Container Gardening Part II – Plant Combos

By Lori Murray, Cameron County Master Gardener


Once you have chosen your container you will need to prepare it. Clay pots should be soaked for several hours before you plant.

(Since they are porous they’ll absorb a lot of the moisture from the soil if you don’t soak them first.) Other types of containers need to be scrubbed clean inside and out. Putting a layer of pebbles in the bottom will provide better drainage; filling the bottom of a very large pot with Styrofoam peanuts will keep it from weighing too much. A coffee filter or pea gravel in the bottom of a pot will keep the soil from running out during watering. Usually we plant in a large pot because it won’t dry out as quickly as a smaller pot, so bear that in mind in selecting a pot that will hold a combination of plants.


This is the fun part! You can fill a container with all the sametype of plant or you can combine an assortment of plants. If you choose to combine plants, be sure they all have the same light and water requirements. Sun-loving and shade-loving plants don’t mix unless the sunloving plants provide an umbrella for the shade loving plants. This can be tricky without experience, so begin by using the same types of plants in your container.

Combination gardens might include herbs and flowers, herbs andleafy vegetables, ferns andcolorful foliage or dainty blooms, ornamental grasses surrounded by very low-growing blooms, dwarf trees withtrailing groundcovers, or you might just want to mix somecontrasting colors of the same flower. You can grow annuals, perennials, bulbs, dwarf trees and evergreens, cactus, herbs, groundcovers, roses, succulents, vines, and vegetables in any combination provided the plants have the same requirements.

I have a mandevilla staked in a large pot with trailing lantana. Both will take a lot of sun and the lantana visually anchors the pot to the ground. I also have a plumeria “anchored” by artillery fern. Other successful combinations have involved tall grasses with crotons and coleus for color.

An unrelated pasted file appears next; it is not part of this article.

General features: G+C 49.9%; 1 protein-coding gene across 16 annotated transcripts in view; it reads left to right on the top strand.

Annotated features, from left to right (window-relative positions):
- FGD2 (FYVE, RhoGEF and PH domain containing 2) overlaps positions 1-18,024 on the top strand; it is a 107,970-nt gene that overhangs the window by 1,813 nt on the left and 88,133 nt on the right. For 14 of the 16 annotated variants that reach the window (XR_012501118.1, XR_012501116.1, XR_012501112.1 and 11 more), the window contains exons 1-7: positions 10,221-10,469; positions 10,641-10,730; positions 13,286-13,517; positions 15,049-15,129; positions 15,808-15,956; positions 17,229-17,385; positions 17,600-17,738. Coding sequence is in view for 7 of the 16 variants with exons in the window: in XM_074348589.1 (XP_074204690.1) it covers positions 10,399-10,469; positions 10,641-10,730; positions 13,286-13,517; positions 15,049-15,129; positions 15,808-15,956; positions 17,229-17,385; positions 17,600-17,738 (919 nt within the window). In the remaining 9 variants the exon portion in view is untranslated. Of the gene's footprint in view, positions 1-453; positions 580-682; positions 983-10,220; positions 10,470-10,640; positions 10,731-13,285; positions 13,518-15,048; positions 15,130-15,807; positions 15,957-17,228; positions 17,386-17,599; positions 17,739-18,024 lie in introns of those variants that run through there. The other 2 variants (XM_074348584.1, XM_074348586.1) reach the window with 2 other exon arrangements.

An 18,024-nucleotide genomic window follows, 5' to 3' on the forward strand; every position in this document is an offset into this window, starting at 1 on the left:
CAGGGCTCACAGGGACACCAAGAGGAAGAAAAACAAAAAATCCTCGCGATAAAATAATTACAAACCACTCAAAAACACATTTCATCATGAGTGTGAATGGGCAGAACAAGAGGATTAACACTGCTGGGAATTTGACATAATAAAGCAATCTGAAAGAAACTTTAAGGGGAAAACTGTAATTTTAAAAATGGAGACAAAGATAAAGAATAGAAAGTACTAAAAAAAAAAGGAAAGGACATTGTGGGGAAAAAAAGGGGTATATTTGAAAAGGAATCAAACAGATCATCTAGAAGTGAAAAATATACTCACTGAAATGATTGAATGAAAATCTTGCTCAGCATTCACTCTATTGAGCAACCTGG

If you decide to mix and match, don’t be shy about mixing and matching right there at the garden center. Choose the plant you would like to start with and carry it around looking for one or two others that please your eye. One rule of thumb is to have “a thriller” to draw the eye upward, “a filler” to fill in the space within the pot, and “a spiller” to trail out of the container.

Plant placement depends on where you will use the container. Very few containers are looked at from all sides, so there is usually no need to center your thriller. Usually it’s best placed toward the back of the pot. The filler should be spaced around it, and finally the spiller is woven into the filler plants. See next week’s article for hints on how to effectively place and plant the contents of your big pot.

Not all three types of plant need to bloom.Go for foliage first and find other plants whose look pleases you in combination. Keep textures and shapes in mind and try to vary both for interest.

Color is an important consideration. If an area receives a lot of hot sun, you may want to choose some “cool” colors such as white, lavender and green with only splashes of the brighter warm colors. If you enjoy being outdoors at night, you might want to choose white flowers for the visual effect and addsome fragrant blooms (i.e. night bloomers like jasmine) Remember that too many containers of mixed colors can be disturbing. Plant several pots with solid colors and fewer pots with combined colors. Use the combination planters for interest close to a chair, bench, door, etc.

Above all, choose colors that are the most appealing to you. Later, after you have experimented with pots and plantings, try to plan your garden so that fresh color comes in when other colors begin to fade. With a little planning, you can have color all year.

Sources: , pinterest – container gardens Tauton’s Container Gardening Idea Boo